I am actually excited about the Emmys this year. Angels in America has a lot of nods and Monk as well. Alias' Victor Garber and some of the supporting and main leads of the West Wing.
Six Feet Under, Queer As Folk, and Nip/Tuck should have some nods this year. Their last seasons' were outstanding. I don't know why they keep nominating the Soprano's. What a crappy show.

(At least the entertainment world is interesting)


 
innocenceNonus Posted: Thu Aug 5 15:44:38 2004 Post | Quote in Reply  
  DanSRose said:
>I am actually excited about the Emmys this year. Angels in America has a lot of nods and Monk as well. Alias' Victor Garber and some of the supporting and main leads of the West Wing.
>Six Feet Under, Queer As Folk, and Nip/Tuck should have some nods this year. Their last seasons' were outstanding. I don't know why they keep nominating the Soprano's. What a crappy show.
>
>(At least the entertainment world is interesting)

As much as I agree about Monk and have wanted to see Queer as Folk and Nip/Tuck for the last... i dunno how many months- does that really relate to the topic at hand??


 
DanSRose Posted: Fri Aug 6 00:24:11 2004 Post | Quote in Reply  
  It doesn't.
Everyone here has already made up their minds about politics, so why argue about it? It's a moot point.


 
iwonder Posted: Fri Aug 6 01:55:26 2004 Post | Quote in Reply  
  OK guys, now don't get upset about this one. But the feeling here in india about the American elections is really amazing. The media has made G.Bush Jr. seem like a mumbling, tripping-over-own-foot fool who goes around challenging people in their own backyards for the heck of it. And though Kerry is almost unknown here, the feeling is that Bush just can't see a second term. How he managed the first is a mystery to us all.


 
Puck Posted: Fri Aug 6 03:47:45 2004 Post | Quote in Reply  
  iwonder said:
>The media has made G.Bush Jr. seem like a mumbling, tripping-over-own-foot fool who goes around challenging people in their own backyards for the heck of it.

Oh, Bush does it himself, not the media.

>the feeling is that Bush just can't see a second term. How he managed the first is a mystery to us all.

Wait, are we talking about democracy? Because I was under the impression that the person with the most votes wins, but there's Bush sittin' in the White House...when he's not on vacation. I expected and hoped he'd freak out and resign following 9/11.


 
ifihadahif Posted: Fri Aug 6 07:07:31 2004 Post | Quote in Reply  
  Puck said:
>iwonder said:
>>The media has made G.Bush Jr. seem like a mumbling, tripping-over-own-foot fool who goes around challenging people in their own backyards for the heck of it.
>
>Oh, Bush does it himself, not the media.
>
As I've said before, 10 out of 10 terrorists support anyone but Bush.

>>the feeling is that Bush just can't see a second term. How he managed the first is a mystery to us all.
>
>Wait, are we talking about democracy? Because I was under the impression that the person with the most votes wins, but there's Bush sittin' in the White House...when he's not on vacation. I expected and hoped he'd freak out and resign following 9/11.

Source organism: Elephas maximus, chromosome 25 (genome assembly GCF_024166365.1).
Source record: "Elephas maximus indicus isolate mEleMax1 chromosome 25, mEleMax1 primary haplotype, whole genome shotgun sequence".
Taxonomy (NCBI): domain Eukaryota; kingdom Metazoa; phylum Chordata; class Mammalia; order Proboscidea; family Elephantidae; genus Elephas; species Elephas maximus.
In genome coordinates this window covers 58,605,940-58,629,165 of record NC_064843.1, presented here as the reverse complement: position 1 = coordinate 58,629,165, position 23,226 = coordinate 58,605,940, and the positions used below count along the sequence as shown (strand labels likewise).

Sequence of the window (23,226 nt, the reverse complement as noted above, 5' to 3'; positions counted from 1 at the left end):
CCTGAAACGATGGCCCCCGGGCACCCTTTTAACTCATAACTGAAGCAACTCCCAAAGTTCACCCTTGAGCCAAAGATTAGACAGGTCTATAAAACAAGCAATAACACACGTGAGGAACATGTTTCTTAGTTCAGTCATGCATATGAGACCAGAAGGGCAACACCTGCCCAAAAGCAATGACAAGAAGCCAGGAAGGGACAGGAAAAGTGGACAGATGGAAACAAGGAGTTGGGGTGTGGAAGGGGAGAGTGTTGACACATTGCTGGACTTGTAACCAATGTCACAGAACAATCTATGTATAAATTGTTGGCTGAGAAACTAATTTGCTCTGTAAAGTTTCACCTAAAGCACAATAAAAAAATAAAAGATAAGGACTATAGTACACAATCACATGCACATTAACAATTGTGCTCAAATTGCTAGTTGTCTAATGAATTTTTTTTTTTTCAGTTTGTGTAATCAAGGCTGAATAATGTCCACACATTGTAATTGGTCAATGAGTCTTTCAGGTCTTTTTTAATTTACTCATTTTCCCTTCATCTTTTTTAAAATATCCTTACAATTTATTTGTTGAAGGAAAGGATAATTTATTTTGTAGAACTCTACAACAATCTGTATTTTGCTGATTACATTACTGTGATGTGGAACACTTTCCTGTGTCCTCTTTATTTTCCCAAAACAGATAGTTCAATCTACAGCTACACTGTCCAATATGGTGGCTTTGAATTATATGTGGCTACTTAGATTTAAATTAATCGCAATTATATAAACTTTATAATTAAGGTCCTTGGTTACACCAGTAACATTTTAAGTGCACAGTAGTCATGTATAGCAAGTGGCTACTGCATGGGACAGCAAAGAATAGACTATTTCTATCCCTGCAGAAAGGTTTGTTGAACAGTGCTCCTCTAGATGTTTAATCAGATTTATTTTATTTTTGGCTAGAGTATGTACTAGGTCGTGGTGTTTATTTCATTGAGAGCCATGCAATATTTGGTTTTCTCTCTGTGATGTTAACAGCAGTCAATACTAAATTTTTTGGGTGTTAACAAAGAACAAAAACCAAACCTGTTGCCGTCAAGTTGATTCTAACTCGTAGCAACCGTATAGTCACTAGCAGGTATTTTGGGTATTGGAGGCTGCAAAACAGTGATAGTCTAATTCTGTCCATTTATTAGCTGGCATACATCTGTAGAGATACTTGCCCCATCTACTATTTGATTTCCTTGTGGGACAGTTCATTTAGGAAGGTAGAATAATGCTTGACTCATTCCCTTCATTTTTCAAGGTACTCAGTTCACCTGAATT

>
Umm, that's the most electoral votes, you know, like the three that DC has to cast.


 
Puck Posted: Fri Aug 6 07:09:52 2004 Post | Quote in Reply  
  ifihadahif said:

>As I've said before, 10 out of 10 terrorists support anyone but Bush.

They should vote!

>Umm, that's the most electoral votes, you know, like the three that DC has to cast.

Blah blah blah. ; )


 
breeze Posted: Fri Aug 6 08:57:53 2004 Post | Quote in Reply  
  Just read an article today in the news and I was wondering if you guys read it =)


New 'Bushism' Born at Bill Signing

Thu Aug 5, 2:55 PM ET

WASHINGTON - President Bush (news - web sites) offered up a new entry for his catalog of "Bushisms" on Thursday, declaring that his administration will "never stop thinking about new ways to harm our country and our people."

Bush misspoke as he delivered a speech at the signing ceremony for a $417 billion defense spending bill.

"Our enemies are innovative and resourceful, and so are we," Bush said. "They never stop thinking about new ways to harm our country and our people, and neither do we."

No one in Bush's audience of military brass or Pentagon (news - web sites) chiefs reacted....


He clarified his point as he went on though, but I just thought it was funny =)


 
ifihadahif Posted: Fri Aug 6 09:40:10 2004 Post | Quote in Reply  
  breeze said:
>Just read an article today in the news and I was wondering if you guys read it =)
>
>
>New 'Bushism' Born at Bill Signing
>
>Thu Aug 5, 2:55 PM ET
>
>WASHINGTON - President Bush (news - web sites) offered up a new entry for his catalog of "Bushisms" on Thursday, declaring that his administration will "never stop thinking about new ways to harm our country and our people."
>
>Bush misspoke as he delivered a speech at the signing ceremony for a $417 billion defense spending bill.
>
>"Our enemies are innovative and resourceful, and so are we," Bush said. "They never stop thinking about new ways to harm our country and our people, and neither do we."
>
>No one in Bush's audience of military brass or Pentagon (news - web sites) chiefs reacted....
>
>
>He clarified his point as he went on though, but I just thought it was funny =)
>
I thought it was hilarious.
I love Bushisms.
I would also add that only an ignorant fool would think that these little slips of the tongue would indicate that he is a moron.